We booked this house towards the southern tip of Cape Ann, near Eastern Point Light. Our review (9/8/17) is on the website if you're interested in our thoughts. Eastern Point Boulevard is a long, private road, and we had a private (but not really swimming-worthy) beach and superb sunsets and views of the distant Boston skyline. The lighthouse and Dog Bar breakwater were just a short walk. If you like to walk (as I do), Gloucester was too far (3.5 miles) to make 'just popping in' on foot feasible. Good Harbor Beach, the best beach on the Cape was also about 3.5 miles away and the nearest bar, restaurant and convenience store were all 1.5+ miles down the road. We had a car but it was a shame to have to rely on that. In this area, though, you generally have to compromise between 'beautiful ocean-side setting' and 'proximity to places to eat, drink and shop'.

I loved my 6.5-mile morning running route to Good Harbor Beach and back, cutting up through the centre of the Cape and returning along Atlantic Road, which had stunning views. There are several hotels, including Ocean House Hotel, along this road, perched upon the rocks above the ocean and just a mile south of Good Harbor.

With a population of not quite 30,000, the city of Gloucester was first settled in 1623 and remains an important fishing centre with its busy working port. As such, the waterfront area isn't especially picturesque, although is worth visiting. Gloucester is perhaps most famous for the devastating storm that hit in late 1991, which was depicted in Sebastian Junger's book The Perfect Storm and the film of the same name. A memorial to Gloucester's many fishermen lost at sea over the years is just west of the city centre.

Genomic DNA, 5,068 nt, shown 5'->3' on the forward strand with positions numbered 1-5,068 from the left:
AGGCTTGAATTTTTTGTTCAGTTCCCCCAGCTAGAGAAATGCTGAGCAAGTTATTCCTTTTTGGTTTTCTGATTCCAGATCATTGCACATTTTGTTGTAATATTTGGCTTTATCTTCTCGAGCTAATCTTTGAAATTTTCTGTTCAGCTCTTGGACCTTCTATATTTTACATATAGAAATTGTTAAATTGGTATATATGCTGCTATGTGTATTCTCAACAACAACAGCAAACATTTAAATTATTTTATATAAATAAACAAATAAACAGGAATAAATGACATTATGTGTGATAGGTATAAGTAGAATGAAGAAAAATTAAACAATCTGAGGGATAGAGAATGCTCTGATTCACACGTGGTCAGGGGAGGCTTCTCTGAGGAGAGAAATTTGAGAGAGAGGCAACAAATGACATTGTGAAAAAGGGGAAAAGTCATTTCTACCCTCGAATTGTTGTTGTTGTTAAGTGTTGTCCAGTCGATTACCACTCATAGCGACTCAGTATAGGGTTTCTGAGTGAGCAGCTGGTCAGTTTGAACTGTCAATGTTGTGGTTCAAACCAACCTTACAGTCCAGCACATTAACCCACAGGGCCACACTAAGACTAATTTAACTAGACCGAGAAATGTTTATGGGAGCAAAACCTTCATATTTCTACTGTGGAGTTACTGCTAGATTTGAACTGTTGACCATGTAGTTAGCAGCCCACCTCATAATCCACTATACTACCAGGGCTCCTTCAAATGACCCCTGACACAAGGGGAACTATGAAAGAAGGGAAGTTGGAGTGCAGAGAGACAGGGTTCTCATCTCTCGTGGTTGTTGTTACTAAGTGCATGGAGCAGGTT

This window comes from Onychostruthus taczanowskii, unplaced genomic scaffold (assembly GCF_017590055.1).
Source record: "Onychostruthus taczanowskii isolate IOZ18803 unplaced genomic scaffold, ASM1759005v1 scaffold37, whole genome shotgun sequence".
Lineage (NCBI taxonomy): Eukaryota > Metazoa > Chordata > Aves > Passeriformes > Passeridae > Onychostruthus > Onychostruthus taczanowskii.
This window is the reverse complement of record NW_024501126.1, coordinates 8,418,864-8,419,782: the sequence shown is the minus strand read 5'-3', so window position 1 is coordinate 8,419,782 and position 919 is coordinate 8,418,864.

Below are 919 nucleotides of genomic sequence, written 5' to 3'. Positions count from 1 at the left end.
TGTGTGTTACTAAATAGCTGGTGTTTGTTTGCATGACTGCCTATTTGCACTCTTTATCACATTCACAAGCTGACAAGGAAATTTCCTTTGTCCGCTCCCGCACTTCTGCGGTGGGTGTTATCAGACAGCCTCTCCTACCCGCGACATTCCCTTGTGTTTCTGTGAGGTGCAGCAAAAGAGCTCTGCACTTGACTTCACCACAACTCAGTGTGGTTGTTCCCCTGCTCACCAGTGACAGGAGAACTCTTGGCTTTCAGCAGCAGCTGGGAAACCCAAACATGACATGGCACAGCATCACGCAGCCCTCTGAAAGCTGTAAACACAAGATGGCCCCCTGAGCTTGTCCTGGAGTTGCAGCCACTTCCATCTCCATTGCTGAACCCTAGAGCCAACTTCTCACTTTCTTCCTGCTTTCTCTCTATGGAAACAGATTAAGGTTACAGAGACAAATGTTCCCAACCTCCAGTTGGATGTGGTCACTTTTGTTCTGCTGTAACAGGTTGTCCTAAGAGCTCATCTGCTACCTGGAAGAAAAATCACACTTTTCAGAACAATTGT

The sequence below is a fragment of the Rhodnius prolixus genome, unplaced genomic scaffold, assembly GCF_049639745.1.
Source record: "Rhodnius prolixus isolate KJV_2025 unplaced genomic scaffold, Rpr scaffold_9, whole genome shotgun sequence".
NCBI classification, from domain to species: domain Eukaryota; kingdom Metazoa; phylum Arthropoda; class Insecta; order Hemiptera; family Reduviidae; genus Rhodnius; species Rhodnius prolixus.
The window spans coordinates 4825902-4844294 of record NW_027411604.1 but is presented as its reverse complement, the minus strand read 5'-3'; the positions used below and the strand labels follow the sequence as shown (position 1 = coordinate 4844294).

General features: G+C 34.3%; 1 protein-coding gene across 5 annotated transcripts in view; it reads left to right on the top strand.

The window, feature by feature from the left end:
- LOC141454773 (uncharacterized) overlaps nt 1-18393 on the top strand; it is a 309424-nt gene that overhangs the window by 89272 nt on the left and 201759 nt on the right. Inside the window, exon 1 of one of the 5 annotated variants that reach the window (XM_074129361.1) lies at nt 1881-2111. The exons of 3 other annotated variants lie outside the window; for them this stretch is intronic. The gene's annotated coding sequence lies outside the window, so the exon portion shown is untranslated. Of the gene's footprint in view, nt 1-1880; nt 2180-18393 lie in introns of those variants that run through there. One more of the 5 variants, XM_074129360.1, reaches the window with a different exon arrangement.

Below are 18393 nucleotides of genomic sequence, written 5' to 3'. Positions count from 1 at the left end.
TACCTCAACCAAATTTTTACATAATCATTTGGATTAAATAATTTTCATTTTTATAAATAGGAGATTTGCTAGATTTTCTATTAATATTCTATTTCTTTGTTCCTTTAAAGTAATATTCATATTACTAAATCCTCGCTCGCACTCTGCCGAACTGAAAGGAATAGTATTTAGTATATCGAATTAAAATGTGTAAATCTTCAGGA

The downtown area itself is quite pretty and lively, especially around Main Street, and there is an impressive number of independent shops and eateries, including three bookshops, such as The Book Store (61 Main Street) and Dog Town Books (132 Main Street). There was also a cool lifestyle store, Goodlinens Studio (130 Main Street), various antiques shops and a small cinema and record store, Mystery Train, at 21 Main Street. We watched the excellent Dunkirk at the multiplex (well, Gloucester's version) just outside town — the same cinema where, aged nine, I saw Jurassic Park! Sadly, the only bike rental shop in town had closed.

I didn't eat out in Gloucester, but I've heard good things about the hip pizza-and-seafood restaurant Short & Main (36 Main Street), and my brother and his wife had fun at Cape Ann Brewing on the harbour (11 Rogers Street). I went to the new-ish Sandpiper Bakery (65 Middle Street), which serves lovely cakes, pastries, sandwiches and Tandem Coffee. When I stopped by, they also had a nice Ethiopian coffee from Ipswich-based Little Wolf Coffee on the batch brew. CafĂ©, Brew & Spirits (3 Main Street) is opening soon and will serve, among other things, nitro cold brew, craft beers and cocktails; it was a shame I missed them! Another restaurant I really wanted to go to, which is technically in Gloucester but really about five miles north, was The Market Restaurant, which is said to have excellent food in a stunning waterfront setting on the Annisquam River. Unfortunately, we didn't book early enough.